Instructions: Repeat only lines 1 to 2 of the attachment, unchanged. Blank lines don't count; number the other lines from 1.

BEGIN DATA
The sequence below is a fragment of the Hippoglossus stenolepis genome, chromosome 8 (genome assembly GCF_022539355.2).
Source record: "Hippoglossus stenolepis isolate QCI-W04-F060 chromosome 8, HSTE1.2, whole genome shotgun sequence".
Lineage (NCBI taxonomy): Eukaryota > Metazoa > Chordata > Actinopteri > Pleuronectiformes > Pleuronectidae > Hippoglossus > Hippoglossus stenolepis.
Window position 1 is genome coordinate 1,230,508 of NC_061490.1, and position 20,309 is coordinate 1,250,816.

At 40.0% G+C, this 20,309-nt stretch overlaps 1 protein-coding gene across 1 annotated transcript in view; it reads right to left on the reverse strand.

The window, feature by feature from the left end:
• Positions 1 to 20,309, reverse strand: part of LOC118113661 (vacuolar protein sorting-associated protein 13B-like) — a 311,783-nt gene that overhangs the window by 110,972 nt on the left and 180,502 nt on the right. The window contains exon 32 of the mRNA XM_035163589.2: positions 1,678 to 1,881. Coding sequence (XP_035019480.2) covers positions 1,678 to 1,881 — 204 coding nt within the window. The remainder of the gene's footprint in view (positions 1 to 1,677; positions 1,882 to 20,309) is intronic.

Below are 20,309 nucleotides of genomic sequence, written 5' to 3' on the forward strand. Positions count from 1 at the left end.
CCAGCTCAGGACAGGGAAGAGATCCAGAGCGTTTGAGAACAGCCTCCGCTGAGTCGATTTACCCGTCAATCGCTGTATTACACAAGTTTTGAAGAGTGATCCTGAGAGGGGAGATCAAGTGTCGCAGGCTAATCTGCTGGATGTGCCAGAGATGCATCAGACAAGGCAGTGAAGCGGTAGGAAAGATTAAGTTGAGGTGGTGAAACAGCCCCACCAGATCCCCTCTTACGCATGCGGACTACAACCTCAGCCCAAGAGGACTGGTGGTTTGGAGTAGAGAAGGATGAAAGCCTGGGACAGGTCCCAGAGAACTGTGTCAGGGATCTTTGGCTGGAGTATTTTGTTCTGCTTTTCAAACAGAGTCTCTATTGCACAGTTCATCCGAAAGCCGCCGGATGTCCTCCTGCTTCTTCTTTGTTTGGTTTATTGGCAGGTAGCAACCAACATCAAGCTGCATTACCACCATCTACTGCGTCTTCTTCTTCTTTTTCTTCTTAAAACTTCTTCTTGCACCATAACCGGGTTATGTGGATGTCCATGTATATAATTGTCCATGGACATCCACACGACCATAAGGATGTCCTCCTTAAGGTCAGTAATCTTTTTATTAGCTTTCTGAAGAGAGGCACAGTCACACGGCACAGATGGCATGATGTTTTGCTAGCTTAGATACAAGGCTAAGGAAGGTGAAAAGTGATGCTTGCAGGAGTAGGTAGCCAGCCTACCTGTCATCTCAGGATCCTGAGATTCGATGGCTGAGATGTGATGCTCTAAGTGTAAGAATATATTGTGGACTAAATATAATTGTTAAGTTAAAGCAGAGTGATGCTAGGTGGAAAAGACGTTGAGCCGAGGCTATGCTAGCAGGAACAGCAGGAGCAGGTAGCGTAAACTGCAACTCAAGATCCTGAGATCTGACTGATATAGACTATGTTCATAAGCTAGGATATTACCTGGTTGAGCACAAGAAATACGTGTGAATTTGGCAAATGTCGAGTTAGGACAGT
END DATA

The sequence below is a fragment of the Hippoglossus stenolepis genome, chromosome 8 (genome assembly GCF_022539355.2).
Source record: "Hippoglossus stenolepis isolate QCI-W04-F060 chromosome 8, HSTE1.2, whole genome shotgun sequence".